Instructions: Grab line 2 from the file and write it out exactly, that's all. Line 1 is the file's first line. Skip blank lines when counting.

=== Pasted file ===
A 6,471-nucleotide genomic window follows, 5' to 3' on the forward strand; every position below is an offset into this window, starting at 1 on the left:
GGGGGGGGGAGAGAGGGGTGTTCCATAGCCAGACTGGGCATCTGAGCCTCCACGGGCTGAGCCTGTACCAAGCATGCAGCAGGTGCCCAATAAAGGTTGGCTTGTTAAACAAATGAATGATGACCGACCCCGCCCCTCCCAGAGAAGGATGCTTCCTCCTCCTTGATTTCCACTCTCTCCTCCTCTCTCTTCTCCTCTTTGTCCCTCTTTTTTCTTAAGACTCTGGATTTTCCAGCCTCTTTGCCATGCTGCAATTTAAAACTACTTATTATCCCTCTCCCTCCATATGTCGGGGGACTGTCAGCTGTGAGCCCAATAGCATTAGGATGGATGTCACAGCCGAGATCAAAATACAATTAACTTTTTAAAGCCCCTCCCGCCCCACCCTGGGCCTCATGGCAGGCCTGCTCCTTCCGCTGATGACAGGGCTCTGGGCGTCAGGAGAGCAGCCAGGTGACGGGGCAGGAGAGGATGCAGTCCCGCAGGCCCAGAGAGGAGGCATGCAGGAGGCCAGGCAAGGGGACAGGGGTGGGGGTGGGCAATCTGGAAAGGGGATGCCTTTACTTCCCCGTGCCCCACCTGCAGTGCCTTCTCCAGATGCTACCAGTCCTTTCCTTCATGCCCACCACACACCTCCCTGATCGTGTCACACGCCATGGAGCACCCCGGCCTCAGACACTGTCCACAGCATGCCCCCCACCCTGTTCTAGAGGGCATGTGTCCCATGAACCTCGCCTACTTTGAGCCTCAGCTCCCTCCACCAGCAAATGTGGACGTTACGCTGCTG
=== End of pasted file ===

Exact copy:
GGGGGGGGGAGAGAGGGGTGTTCCATAGCCAGACTGGGCATCTGAGCCTCCACGGGCTGAGCCTGTACCAAGCATGCAGCAGGTGCCCAATAAAGGTTGGCTTGTTAAACAAATGAATGATGACCGACCCCGCCCCTCCCAGAGAAGGATGCTTCCTCCTCCTTGATTTCCACTCTCTCCTCCTCTCTCTTCTCCTCTTTGTCCCTCTTTTTTCTTAAGACTCTGGATTTTCCAGCCTCTTTGCCATGCTGCAATTTAAAACTACTTATTATCCCTCTCCCTCCATATGTCGGGGGACTGTCAGCTGTGAGCCCAATAGCATTAGGATGGATGTCACAGCCGAGATCAAAATACAATTAACTTTTTAAAGCCCCTCCCGCCCCACCCTGGGCCTCATGGCAGGCCTGCTCCTTCCGCTGATGACAGGGCTCTGGGCGTCAGGAGAGCAGCCAGGTGACGGGGCAGGAGAGGATGCAGTCCCGCAGGCCCAGAGAGGAGGCATGCAGGAGGCCAGGCAAGGGGACAGGGGTGGGGGTGGGCAATCTGGAAAGGGGATGCCTTTACTTCCCCGTGCCCCACCTGCAGTGCCTTCTCCAGATGCTACCAGTCCTTTCCTTCATGCCCACCACACACCTCCCTGATCGTGTCACACGCCATGGAGCACCCCGGCCTCAGACACTGTCCACAGCATGCCCCCCACCCTGTTCTAGAGGGCATGTGTCCCATGAACCTCGCCTACTTTGAGCCTCAGCTCCCTCCACCAGCAAATGTGGACGTTACGCTGCTG